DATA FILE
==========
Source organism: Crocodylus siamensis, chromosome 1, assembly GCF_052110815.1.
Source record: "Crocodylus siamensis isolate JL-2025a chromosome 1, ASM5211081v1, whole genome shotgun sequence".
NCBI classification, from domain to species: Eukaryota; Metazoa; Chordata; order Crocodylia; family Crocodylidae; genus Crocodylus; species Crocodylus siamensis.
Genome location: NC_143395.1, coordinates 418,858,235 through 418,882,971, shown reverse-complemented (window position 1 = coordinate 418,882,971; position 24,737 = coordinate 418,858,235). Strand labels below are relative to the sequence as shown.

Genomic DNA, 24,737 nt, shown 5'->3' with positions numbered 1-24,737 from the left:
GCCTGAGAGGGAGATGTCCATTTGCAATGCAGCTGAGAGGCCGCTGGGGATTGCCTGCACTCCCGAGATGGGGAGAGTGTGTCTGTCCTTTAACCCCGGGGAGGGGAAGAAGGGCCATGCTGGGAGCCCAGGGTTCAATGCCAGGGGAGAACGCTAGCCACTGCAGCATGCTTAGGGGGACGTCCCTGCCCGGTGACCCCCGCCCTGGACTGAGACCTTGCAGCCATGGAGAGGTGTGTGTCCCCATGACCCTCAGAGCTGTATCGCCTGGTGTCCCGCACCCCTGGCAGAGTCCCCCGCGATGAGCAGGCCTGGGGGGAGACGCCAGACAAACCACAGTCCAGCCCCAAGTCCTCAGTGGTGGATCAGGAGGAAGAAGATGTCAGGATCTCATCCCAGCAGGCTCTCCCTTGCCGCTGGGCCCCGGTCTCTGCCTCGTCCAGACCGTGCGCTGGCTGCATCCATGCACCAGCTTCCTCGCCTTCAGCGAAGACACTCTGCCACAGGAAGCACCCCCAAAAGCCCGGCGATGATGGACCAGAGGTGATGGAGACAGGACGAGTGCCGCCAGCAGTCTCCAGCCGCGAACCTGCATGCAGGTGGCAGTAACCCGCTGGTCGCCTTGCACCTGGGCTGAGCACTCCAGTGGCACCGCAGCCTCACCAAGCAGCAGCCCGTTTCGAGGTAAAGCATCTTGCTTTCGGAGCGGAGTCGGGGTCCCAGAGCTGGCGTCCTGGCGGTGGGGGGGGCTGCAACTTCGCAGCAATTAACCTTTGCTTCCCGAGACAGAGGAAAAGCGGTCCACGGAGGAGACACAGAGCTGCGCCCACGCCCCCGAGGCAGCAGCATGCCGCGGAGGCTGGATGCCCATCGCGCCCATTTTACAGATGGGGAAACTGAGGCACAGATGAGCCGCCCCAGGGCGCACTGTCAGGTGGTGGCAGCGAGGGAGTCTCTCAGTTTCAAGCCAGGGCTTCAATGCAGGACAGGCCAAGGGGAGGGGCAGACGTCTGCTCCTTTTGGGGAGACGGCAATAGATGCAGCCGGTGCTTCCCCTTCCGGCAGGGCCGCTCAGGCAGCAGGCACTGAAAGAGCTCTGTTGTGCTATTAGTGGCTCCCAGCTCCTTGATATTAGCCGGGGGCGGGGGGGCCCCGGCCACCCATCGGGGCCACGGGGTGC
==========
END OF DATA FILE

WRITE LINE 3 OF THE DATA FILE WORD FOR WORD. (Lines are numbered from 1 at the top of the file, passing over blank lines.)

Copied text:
NCBI classification, from domain to species: Eukaryota; Metazoa; Chordata; order Crocodylia; family Crocodylidae; genus Crocodylus; species Crocodylus siamensis.